The Voice over Internet Protocol (VoIP) specifies the transmission and reception of audio over the Internet. A connection between caller and call recipient is established using the Session Initiation Protocol (SIP). SIP has many functions, including negotiating the codecs used during the call, transferring calls, and terminating calls.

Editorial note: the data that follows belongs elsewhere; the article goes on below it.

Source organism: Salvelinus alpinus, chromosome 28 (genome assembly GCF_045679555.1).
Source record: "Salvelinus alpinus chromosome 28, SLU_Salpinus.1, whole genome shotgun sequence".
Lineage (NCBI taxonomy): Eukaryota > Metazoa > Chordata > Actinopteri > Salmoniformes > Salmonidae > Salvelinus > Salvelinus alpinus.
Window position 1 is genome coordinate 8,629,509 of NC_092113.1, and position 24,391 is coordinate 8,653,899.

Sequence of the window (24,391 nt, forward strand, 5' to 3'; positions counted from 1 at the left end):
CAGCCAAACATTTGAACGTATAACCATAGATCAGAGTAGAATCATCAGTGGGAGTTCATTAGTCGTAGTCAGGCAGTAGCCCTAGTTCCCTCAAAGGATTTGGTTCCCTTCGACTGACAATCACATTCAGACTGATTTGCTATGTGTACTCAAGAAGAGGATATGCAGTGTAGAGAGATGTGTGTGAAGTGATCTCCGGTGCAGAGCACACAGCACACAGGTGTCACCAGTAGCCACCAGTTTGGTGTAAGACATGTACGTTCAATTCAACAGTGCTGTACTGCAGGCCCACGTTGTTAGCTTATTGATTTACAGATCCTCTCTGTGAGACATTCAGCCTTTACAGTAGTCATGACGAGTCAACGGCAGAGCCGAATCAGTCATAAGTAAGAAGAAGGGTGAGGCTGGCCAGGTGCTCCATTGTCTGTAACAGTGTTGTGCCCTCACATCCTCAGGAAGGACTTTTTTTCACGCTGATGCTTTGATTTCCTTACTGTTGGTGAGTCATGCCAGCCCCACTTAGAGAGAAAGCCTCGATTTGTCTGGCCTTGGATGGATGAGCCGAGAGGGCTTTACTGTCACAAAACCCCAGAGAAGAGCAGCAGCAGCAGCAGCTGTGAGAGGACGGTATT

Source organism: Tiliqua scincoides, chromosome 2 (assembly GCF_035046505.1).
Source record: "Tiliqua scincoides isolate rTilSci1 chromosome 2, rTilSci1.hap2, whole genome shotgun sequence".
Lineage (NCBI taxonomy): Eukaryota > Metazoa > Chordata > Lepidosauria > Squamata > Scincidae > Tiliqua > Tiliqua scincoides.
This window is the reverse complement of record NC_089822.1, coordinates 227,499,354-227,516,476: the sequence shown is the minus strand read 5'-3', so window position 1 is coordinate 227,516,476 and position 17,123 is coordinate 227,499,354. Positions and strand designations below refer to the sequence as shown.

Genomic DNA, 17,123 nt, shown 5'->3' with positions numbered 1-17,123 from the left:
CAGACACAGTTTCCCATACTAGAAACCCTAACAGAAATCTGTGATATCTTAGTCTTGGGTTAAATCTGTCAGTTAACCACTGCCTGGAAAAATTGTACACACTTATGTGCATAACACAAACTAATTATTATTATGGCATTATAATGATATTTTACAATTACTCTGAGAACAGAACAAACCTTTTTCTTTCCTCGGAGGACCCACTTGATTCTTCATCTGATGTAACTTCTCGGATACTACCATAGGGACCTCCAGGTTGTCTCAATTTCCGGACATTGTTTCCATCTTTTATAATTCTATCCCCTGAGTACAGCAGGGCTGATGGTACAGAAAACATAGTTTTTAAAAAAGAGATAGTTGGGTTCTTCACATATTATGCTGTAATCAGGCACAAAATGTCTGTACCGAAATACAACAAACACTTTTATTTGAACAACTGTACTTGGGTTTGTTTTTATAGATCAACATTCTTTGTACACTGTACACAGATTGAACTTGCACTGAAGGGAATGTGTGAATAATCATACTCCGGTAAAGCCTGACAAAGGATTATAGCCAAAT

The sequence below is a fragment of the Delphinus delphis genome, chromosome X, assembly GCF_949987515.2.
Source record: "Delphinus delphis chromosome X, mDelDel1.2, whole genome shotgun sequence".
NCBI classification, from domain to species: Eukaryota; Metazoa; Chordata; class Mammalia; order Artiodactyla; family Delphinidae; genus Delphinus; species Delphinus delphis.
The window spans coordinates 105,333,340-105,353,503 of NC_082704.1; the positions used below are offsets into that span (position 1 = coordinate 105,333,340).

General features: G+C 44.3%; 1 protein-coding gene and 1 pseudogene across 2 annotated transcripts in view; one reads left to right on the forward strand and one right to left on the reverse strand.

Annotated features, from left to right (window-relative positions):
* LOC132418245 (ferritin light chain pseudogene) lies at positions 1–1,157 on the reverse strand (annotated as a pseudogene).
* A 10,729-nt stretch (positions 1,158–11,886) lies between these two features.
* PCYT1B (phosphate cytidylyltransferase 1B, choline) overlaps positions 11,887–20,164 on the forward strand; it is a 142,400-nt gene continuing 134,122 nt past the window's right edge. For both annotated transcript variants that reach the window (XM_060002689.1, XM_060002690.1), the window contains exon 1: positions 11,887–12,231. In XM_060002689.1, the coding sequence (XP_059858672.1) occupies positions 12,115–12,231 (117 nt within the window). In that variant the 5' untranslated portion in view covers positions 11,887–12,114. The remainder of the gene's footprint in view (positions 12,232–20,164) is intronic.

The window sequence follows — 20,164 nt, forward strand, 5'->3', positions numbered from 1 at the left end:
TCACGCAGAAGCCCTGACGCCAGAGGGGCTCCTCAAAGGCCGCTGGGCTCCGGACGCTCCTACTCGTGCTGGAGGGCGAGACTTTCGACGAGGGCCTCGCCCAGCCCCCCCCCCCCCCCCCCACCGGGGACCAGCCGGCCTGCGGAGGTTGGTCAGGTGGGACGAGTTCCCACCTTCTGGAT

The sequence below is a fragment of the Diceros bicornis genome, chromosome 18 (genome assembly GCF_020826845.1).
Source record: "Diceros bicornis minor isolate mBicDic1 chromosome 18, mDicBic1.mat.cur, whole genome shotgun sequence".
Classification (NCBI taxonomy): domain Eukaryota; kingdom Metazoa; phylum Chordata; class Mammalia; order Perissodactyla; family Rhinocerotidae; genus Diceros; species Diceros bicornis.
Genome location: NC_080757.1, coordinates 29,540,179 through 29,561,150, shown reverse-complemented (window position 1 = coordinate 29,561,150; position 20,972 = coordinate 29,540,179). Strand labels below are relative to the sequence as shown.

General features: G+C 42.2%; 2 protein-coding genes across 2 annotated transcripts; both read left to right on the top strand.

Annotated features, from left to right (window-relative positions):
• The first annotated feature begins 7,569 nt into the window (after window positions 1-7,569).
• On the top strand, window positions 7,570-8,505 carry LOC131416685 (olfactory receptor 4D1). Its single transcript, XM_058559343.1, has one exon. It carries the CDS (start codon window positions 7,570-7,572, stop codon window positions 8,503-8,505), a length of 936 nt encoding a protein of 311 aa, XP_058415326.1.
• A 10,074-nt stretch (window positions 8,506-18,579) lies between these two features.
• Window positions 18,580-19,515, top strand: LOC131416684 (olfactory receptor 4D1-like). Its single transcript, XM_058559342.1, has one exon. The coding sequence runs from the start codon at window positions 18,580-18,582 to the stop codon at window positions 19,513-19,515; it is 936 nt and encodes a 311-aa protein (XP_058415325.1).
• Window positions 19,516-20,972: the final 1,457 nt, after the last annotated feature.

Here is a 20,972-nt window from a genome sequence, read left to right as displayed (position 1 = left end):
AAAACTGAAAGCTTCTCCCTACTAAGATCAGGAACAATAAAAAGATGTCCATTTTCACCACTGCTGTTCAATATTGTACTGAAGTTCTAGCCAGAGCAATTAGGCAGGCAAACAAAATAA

During a peer-to-peer call, VoIP phones communicate directly over IP and stream audio directly. However, analog phones and cellular phones cannot use SIP and peer-to-peer calling. Many VoIP deployments use an Internet Protocol Private Branch Exchange (IP PBX) to serve as a bridge between a phone using IP-based calling and the Public Switched Telephone Network (PSTN). Analog phones and cell phones can connect to the PSTN. By routing the audio from a VoIP phone through an IP PBX and the PSTN, a VoIP phone can establish a call with an analog or cellular phone.